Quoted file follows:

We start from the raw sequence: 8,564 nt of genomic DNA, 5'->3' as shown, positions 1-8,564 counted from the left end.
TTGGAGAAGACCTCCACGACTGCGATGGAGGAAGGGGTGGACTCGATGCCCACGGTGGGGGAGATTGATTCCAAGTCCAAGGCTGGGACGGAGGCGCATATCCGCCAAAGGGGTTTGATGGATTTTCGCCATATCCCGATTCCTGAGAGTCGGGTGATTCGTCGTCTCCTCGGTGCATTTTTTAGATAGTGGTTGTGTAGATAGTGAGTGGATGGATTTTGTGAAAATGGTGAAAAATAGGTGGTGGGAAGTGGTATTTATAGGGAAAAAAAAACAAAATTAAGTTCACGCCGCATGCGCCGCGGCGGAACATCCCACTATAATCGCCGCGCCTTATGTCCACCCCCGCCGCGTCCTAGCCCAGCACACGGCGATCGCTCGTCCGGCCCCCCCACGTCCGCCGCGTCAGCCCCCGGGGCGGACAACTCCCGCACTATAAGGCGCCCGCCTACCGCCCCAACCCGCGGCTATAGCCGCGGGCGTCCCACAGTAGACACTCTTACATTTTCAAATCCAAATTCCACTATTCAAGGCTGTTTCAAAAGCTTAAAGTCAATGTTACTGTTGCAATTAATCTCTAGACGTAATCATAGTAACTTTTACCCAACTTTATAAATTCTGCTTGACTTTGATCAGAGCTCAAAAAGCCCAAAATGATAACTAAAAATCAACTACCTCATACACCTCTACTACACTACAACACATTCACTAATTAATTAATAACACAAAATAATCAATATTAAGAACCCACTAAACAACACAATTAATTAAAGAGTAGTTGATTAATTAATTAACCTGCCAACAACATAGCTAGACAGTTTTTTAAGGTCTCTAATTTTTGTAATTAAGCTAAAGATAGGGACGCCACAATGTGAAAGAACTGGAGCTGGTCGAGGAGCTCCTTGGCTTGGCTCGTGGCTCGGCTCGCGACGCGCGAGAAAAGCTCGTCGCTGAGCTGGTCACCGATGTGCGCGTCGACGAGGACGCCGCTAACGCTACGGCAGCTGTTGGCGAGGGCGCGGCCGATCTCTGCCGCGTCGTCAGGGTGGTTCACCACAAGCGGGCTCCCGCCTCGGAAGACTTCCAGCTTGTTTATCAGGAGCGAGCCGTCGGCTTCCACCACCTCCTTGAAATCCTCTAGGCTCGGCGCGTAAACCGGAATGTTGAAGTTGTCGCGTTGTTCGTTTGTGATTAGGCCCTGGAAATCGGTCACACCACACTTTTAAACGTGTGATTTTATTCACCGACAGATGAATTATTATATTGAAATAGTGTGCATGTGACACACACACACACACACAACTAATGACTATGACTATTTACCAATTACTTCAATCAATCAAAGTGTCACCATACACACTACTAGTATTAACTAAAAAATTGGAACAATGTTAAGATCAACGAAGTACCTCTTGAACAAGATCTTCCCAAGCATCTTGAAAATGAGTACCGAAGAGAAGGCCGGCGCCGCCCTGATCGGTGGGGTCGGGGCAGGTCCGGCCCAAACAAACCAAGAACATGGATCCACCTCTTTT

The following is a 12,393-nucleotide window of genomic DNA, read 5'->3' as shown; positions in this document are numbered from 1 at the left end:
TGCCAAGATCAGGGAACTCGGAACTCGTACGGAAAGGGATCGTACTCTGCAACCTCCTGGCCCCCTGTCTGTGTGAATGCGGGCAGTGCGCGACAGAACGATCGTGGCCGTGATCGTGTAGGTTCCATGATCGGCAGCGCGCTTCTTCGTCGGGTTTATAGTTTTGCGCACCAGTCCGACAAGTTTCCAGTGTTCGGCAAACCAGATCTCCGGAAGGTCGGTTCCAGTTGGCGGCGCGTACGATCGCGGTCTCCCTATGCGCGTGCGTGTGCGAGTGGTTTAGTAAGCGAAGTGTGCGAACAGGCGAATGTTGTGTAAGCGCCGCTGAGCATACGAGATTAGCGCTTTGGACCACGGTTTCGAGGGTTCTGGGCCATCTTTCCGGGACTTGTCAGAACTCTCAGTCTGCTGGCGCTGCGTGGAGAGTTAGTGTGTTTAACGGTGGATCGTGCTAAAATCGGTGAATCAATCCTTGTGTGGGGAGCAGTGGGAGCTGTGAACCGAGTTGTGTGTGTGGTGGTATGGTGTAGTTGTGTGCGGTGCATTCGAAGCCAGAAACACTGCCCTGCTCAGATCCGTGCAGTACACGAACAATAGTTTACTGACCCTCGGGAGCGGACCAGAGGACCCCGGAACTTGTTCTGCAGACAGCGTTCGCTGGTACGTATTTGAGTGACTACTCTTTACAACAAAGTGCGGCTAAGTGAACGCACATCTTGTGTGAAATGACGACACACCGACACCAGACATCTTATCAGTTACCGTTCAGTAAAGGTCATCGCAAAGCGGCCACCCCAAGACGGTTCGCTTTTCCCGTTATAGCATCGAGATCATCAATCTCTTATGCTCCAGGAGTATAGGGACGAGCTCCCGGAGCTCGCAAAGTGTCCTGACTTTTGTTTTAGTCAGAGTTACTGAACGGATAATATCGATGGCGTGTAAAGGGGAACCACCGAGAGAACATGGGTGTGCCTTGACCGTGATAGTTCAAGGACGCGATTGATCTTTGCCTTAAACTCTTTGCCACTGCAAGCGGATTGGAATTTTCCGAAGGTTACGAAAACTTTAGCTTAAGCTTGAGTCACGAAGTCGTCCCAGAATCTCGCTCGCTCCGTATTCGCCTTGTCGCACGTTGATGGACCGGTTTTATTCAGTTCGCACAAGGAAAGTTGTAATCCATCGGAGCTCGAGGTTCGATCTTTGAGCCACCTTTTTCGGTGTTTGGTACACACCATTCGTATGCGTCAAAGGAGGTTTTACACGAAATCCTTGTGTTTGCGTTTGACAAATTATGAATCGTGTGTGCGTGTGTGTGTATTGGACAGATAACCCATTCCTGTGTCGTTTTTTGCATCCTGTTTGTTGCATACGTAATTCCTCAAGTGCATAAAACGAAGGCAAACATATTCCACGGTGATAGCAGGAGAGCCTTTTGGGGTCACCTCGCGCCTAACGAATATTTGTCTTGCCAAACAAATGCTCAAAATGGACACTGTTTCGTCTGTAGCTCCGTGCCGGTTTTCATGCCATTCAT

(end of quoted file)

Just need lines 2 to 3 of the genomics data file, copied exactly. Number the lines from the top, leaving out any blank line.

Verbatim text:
TTGGAGAAGACCTCCACGACTGCGATGGAGGAAGGGGTGGACTCGATGCCCACGGTGGGGGAGATTGATTCCAAGTCCAAGGCTGGGACGGAGGCGCATATCCGCCAAAGGGGTTTGATGGATTTTCGCCATATCCCGATTCCTGAGAGTCGGGTGATTCGTCGTCTCCTCGGTGCATTTTTTAGATAGTGGTTGTGTAGATAGTGAGTGGATGGATTTTGTGAAAATGGTGAAAAATAGGTGGTGGGAAGTGGTATTTATAGGGAAAAAAAAACAAAATTAAGTTCACGCCGCATGCGCCGCGGCGGAACATCCCACTATAATCGCCGCGCCTTATGTCCACCCCCGCCGCGTCCTAGCCCAGCACACGGCGATCGCTCGTCCGGCCCCCCCACGTCCGCCGCGTCAGCCCCCGGGGCGGACAACTCCCGCACTATAAGGCGCCCGCCTACCGCCCCAACCCGCGGCTATAGCCGCGGGCGTCCCACAGTAGACACTCTTACATTTTCAAATCCAAATTCCACTATTCAAGGCTGTTTCAAAAGCTTAAAGTCAATGTTACTGTTGCAATTAATCTCTAGACGTAATCATAGTAACTTTTACCCAACTTTATAAATTCTGCTTGACTTTGATCAGAGCTCAAAAAGCCCAAAATGATAACTAAAAATCAACTACCTCATACACCTCTACTACACTACAACACATTCACTAATTAATTAATAACACAAAATAATCAATATTAAGAACCCACTAAACAACACAATTAATTAAAGAGTAGTTGATTAATTAATTAACCTGCCAACAACATAGCTAGACAGTTTTTTAAGGTCTCTAATTTTTGTAATTAAGCTAAAGATAGGGACGCCACAATGTGAAAGAACTGGAGCTGGTCGAGGAGCTCCTTGGCTTGGCTCGTGGCTCGGCTCGCGACGCGCGAGAAAAGCTCGTCGCTGAGCTGGTCACCGATGTGCGCGTCGACGAGGACGCCGCTAACGCTACGGCAGCTGTTGGCGAGGGCGCGGCCGATCTCTGCCGCGTCGTCAGGGTGGTTCACCACAAGCGGGCTCCCGCCTCGGAAGACTTCCAGCTTGTTTATCAGGAGCGAGCCGTCGGCTTCCACCACCTCCTTGAAATCCTCTAGGCTCGGCGCGTAAACCGGAATGTTGAAGTTGTCGCGTTGTTCGTTTGTGATTAGGCCCTGGAAATCGGTCACACCACACTTTTAAACGTGTGATTTTATTCACCGACAGATGAATTATTATATTGAAATAGTGTGCATGTGACACACACACACACACACAACTAATGACTATGACTATTTACCAATTACTTCAATCAATCAAAGTGTCACCATACACACTACTAGTATTAACTAAAAAATTGGAACAATGTTAAGATCAACGAAGTACCTCTTGAACAAGATCTTCCCAAGCATCTTGAAAATGAGTACCGAAGAGAAGGCCGGCGCCGCCCTGATCGGTGGGGTCGGGGCAGGTCCGGCCCAAACAAACCAAGAACATGGATCCACCTCTTTT

The following is a 12,393-nucleotide window of genomic DNA, read 5'->3' as shown; positions in this document are numbered from 1 at the left end: